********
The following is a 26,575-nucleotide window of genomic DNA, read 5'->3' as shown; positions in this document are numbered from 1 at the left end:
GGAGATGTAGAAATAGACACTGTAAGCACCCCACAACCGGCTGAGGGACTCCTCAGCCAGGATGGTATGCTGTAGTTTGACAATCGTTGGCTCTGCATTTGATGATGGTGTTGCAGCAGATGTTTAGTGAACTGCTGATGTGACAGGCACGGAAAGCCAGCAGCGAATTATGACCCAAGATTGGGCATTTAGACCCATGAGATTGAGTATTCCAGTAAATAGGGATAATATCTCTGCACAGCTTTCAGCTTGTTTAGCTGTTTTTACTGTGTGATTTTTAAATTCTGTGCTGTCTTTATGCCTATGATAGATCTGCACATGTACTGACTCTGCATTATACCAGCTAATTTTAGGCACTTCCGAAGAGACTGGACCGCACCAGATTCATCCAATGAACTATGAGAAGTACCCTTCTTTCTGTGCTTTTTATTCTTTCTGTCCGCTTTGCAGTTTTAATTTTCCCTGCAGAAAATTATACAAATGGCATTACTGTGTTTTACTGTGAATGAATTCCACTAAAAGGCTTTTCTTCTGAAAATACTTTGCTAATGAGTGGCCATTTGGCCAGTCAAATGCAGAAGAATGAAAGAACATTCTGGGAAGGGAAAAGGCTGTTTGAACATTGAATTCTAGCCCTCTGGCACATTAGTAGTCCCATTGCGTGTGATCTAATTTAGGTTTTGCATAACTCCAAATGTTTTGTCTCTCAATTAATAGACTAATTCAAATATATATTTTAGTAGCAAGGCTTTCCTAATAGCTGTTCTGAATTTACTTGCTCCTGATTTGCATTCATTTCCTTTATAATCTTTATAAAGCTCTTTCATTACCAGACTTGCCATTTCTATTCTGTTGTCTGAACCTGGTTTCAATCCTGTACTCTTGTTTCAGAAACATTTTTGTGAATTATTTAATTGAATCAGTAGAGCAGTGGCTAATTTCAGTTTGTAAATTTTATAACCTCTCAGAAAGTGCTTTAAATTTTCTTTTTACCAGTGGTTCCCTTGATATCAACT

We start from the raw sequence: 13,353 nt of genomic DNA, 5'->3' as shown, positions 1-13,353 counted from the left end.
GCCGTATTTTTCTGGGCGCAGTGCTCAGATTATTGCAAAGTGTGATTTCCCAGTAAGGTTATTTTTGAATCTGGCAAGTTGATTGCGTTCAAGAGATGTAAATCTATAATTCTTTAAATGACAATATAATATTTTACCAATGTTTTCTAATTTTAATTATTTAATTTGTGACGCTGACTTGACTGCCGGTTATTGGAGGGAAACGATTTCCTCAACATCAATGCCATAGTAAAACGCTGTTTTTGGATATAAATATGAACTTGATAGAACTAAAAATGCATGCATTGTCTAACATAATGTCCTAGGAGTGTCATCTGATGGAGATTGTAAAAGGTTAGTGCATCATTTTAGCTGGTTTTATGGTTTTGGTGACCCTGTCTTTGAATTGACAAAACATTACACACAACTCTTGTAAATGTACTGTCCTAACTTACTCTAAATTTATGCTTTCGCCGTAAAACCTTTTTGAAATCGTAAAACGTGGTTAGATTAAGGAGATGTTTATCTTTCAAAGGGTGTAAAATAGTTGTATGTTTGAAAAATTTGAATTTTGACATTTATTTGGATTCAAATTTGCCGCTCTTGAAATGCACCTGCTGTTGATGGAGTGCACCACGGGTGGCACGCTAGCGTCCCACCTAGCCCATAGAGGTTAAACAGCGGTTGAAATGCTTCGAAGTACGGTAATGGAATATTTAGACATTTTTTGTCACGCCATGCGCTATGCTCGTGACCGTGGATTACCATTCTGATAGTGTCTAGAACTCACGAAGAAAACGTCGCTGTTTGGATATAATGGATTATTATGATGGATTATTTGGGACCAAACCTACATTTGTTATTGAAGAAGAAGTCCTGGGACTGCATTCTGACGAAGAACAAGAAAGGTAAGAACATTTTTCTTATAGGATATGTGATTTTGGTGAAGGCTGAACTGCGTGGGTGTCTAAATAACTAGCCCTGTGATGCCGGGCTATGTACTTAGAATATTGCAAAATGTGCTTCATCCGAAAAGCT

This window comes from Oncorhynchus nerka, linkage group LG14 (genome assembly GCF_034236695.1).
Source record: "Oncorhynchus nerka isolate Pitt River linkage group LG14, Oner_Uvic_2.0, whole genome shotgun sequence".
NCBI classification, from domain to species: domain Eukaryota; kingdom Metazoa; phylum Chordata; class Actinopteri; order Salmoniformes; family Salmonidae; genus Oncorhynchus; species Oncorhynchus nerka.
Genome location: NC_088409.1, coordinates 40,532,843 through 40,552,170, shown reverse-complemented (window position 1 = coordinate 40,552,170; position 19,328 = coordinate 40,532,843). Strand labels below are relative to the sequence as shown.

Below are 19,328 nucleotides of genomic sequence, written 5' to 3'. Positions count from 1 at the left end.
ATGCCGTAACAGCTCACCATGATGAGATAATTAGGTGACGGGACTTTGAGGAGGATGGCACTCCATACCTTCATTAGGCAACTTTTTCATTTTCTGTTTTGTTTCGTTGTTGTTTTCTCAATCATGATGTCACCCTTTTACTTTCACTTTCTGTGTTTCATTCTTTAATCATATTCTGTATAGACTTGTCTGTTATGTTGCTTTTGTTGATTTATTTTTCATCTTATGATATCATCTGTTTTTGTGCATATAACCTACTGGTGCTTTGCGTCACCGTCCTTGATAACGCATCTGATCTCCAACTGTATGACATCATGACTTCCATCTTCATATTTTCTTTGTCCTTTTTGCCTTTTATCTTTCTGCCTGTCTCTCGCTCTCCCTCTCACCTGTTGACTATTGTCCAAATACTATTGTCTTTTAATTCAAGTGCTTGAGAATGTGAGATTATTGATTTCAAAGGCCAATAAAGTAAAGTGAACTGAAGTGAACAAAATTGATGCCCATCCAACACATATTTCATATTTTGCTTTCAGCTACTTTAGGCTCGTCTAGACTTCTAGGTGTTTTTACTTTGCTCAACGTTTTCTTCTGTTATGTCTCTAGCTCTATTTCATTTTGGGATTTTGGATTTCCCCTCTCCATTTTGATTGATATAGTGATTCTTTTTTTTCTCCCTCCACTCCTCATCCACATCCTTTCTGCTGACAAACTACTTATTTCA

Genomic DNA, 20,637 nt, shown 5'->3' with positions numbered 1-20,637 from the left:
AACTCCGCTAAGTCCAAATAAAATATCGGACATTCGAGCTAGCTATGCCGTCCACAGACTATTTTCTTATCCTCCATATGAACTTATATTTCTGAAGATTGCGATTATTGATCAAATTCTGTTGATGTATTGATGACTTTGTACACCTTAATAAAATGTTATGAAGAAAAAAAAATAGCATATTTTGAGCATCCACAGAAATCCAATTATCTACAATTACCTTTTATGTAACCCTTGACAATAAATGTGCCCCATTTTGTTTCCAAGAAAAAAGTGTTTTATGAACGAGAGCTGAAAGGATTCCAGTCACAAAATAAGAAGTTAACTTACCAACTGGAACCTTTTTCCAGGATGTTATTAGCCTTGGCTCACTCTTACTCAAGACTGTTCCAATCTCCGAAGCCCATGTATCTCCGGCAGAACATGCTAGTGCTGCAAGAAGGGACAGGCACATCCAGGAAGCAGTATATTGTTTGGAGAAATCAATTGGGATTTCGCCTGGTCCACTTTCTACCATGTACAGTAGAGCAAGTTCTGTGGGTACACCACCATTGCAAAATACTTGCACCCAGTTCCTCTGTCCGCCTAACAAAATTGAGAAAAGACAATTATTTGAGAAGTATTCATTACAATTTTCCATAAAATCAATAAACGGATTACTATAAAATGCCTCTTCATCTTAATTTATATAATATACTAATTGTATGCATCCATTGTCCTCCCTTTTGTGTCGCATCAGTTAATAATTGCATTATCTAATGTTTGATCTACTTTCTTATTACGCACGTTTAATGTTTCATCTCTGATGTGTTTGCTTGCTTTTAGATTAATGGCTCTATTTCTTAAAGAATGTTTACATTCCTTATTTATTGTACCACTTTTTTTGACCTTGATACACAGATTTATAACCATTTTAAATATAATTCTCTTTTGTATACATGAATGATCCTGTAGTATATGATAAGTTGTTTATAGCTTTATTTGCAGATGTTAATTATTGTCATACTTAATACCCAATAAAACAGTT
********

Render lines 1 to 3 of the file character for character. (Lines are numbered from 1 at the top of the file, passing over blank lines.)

The following is a 26,575-nucleotide window of genomic DNA, read 5'->3' as shown; positions in this document are numbered from 1 at the left end:
GGAGATGTAGAAATAGACACTGTAAGCACCCCACAACCGGCTGAGGGACTCCTCAGCCAGGATGGTATGCTGTAGTTTGACAATCGTTGGCTCTGCATTTGATGATGGTGTTGCAGCAGATGTTTAGTGAACTGCTGATGTGACAGGCACGGAAAGCCAGCAGCGAATTATGACCCAAGATTGGGCATTTAGACCCATGAGATTGAGTATTCCAGTAAATAGGGATAATATCTCTGCACAGCTTTCAGCTTGTTTAGCTGTTTTTACTGTGTGATTTTTAAATTCTGTGCTGTCTTTATGCCTATGATAGATCTGCACATGTACTGACTCTGCATTATACCAGCTAATTTTAGGCACTTCCGAAGAGACTGGACCGCACCAGATTCATCCAATGAACTATGAGAAGTACCCTTCTTTCTGTGCTTTTTATTCTTTCTGTCCGCTTTGCAGTTTTAATTTTCCCTGCAGAAAATTATACAAATGGCATTACTGTGTTTTACTGTGAATGAATTCCACTAAAAGGCTTTTCTTCTGAAAATACTTTGCTAATGAGTGGCCATTTGGCCAGTCAAATGCAGAAGAATGAAAGAACATTCTGGGAAGGGAAAAGGCTGTTTGAACATTGAATTCTAGCCCTCTGGCACATTAGTAGTCCCATTGCGTGTGATCTAATTTAGGTTTTGCATAACTCCAAATGTTTTGTCTCTCAATTAATAGACTAATTCAAATATATATTTTAGTAGCAAGGCTTTCCTAATAGCTGTTCTGAATTTACTTGCTCCTGATTTGCATTCATTTCCTTTATAATCTTTATAAAGCTCTTTCATTACCAGACTTGCCATTTCTATTCTGTTGTCTGAACCTGGTTTCAATCCTGTACTCTTGTTTCAGAAACATTTTTGTGAATTATTTAATTGAATCAGTAGAGCAGTGGCTAATTTCAGTTTGTAAATTTTATAACCTCTCAGAAAGTGCTTTAAATTTTCTTTTTACCAGTGGTTCCCTTGATATCAACT

We start from the raw sequence: 13,353 nt of genomic DNA, 5'->3' as shown, positions 1-13,353 counted from the left end.